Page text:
I still haven't been able to determine how my ancestors traveled to London in 1855 from the banks of the Oder fifty miles east of Berlin or why my great great grandparents and their two small sons booked their passage one year later from Hamburg instead of London.
Sunday, February 22, 2009
I'm always finding new things online. It's not that the book itself is new. In fact, it's been around for exactly one hundred years. What's new is that significant portions of it are now available online in English translation.
'The Book of the Germans in America' was published in 1909. It contains more than nine hundred pages and, starting around page 368 or so, the latter portion of the book is about particular Germans who either emigrated to America or spent enough time in America to have written and published poems regarded as a literary contribution to the German-American experience.
Things changed rapidly in the following decade, largely due to American participation in WWI, when laws took hold requiring schools in German-American communities to use English as their primary language of instruction. Consequently, the book pictured above never really found a place in the public school curriculum.
If you open the text to page 368 by clicking on this link you'll see the first four pages of a fifty page essay called 'German Poetry in the United States' written by a woman named L.L. Leser of Philadelphia, but you won't actually see that essay until after you've scrolled past the photo of Konrad Krez. The original text is all in German. The online edition includes page by page translations of much of the text. Short biographies are provided for a few dozen of the more notable immigrant poets, along with representative samples of their work. The placement of the photo of Krez and the caption beneath it make a fairly compelling case for Konrad Krez as a leading light of German poetry in the United States at that time.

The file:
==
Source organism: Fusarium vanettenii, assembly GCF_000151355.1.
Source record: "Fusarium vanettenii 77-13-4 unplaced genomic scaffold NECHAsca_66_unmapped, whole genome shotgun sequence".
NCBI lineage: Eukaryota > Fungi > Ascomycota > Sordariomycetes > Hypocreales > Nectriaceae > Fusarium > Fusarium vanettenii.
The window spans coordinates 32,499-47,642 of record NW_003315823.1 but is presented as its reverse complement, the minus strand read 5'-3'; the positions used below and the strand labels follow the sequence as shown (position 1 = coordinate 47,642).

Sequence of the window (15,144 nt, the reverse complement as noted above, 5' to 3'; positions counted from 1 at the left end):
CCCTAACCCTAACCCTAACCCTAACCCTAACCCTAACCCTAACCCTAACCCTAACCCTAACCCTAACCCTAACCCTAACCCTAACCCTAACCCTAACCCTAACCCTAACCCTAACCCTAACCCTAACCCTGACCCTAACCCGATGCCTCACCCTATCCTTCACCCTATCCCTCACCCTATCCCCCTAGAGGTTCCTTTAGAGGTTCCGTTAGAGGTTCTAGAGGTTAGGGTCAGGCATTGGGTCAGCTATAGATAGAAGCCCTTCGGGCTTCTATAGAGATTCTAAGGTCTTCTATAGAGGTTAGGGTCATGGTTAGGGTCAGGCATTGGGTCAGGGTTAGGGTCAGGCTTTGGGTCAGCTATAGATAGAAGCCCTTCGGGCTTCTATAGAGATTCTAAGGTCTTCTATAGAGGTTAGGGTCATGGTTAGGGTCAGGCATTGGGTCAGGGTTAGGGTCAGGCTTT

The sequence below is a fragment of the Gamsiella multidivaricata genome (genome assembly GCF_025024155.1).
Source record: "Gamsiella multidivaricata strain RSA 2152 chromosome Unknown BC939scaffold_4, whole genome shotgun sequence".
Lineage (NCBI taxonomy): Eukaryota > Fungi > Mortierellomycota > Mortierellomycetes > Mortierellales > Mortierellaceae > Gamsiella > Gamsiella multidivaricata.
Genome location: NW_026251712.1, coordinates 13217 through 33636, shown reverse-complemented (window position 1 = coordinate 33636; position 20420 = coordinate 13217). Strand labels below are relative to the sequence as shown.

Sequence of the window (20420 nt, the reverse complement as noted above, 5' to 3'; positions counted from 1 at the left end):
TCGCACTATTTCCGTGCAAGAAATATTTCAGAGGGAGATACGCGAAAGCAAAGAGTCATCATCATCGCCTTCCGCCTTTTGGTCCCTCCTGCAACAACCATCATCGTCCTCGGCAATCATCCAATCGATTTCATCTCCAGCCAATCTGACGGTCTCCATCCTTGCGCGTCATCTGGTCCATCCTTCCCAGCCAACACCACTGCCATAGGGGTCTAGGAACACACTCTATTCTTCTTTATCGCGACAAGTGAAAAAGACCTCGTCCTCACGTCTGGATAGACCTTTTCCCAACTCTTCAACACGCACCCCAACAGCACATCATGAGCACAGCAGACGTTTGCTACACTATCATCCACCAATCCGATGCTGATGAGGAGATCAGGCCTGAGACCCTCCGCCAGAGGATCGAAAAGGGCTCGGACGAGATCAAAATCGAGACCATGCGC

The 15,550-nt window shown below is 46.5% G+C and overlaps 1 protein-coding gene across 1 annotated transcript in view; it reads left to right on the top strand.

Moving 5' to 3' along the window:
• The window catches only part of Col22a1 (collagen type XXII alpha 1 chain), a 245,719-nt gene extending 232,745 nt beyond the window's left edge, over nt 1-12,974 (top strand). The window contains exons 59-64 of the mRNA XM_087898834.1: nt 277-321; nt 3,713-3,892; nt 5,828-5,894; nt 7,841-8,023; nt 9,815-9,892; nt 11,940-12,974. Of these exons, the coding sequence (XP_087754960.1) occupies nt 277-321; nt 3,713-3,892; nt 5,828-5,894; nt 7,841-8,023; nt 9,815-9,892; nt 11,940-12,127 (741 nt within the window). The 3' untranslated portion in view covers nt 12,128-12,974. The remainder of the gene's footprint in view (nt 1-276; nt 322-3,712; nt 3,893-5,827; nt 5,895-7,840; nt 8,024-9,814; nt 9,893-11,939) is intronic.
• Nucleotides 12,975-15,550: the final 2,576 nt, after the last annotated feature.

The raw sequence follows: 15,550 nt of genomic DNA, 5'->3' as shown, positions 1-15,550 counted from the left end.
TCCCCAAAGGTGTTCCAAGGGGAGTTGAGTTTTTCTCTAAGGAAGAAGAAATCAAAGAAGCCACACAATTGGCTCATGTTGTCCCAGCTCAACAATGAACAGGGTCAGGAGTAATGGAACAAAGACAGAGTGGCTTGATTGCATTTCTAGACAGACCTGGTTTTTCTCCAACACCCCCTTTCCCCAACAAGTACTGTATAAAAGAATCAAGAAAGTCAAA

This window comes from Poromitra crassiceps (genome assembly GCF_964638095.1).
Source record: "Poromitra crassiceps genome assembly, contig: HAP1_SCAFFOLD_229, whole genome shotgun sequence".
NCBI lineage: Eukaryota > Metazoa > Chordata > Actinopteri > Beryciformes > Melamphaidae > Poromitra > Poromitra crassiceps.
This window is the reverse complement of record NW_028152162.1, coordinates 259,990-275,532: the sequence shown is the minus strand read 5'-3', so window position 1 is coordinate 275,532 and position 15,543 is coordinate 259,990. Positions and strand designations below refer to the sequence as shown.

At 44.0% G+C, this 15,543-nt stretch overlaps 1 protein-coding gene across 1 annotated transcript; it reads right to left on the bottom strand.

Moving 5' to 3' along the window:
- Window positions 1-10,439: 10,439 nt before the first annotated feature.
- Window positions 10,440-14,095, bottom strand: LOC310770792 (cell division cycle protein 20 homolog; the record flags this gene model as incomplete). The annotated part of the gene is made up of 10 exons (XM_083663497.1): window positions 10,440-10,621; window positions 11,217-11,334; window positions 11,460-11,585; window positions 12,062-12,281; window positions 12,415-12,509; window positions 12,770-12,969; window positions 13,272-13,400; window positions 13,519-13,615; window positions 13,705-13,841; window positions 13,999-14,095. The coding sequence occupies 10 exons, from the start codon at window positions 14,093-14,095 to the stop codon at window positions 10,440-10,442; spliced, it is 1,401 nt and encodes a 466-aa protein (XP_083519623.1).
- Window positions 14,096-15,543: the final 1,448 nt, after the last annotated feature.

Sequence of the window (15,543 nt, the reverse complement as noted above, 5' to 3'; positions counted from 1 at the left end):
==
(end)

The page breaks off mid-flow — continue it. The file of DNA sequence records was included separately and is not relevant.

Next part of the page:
I mention the book here because I've recently translated three Krez poems. My translations are available exclusively on this blog. Links to the archived posts of my translations can be found at AATIA, the Austin Area Translators and Interpreters Association, in my blogroll or at this link.
The poems I translated were written during or shortly after the Civil War and published in 1875. They describe New Orleans before the fall of Mobile in 1865, Brazos Santiago at the mouth of the Rio Grande prior to the march on Brownsville in August, 1865, and the Union occupation of Little Rock from August, 1863, until the end of January, 1865. My great great grandfather died serving in the regiment Krez commanded, the 27th Wisconsin, a fact that I discovered researching my family history online in the past five years.
Sunday, February 08, 2009
The pictures above were taken in Jefferson City in Wisconsin in 1930. They were sent to me by my Aunt Vera at my request shortly before she died a year or so ago at the age of 90. Vera is the girl at the left in the upper right picture. The girl to her left is her sister, Eileen, and the three year old driving the toy car is my father.
I would guess their mother, Elda, was the photographer, but it could just as easily have been their father, my grandfather. He was a minister for seventeen years and Jefferson City was the last pastorate where he was able to perform his duties. He suffered a respiratory collapse later that year and remained an invalid until his death in 1932. The house in the lower right picture appears to be the parsonage where the family lived at that time.
A few days ago I was looking on Ancestry.com at the 1930 Census for Jefferson City and I noticed something I hadn't seen before. The thing I had noticed previously was that the family's surname, Lubach, had been misspelled as Laubach, a perfectly understandable error on the part of the enumerator.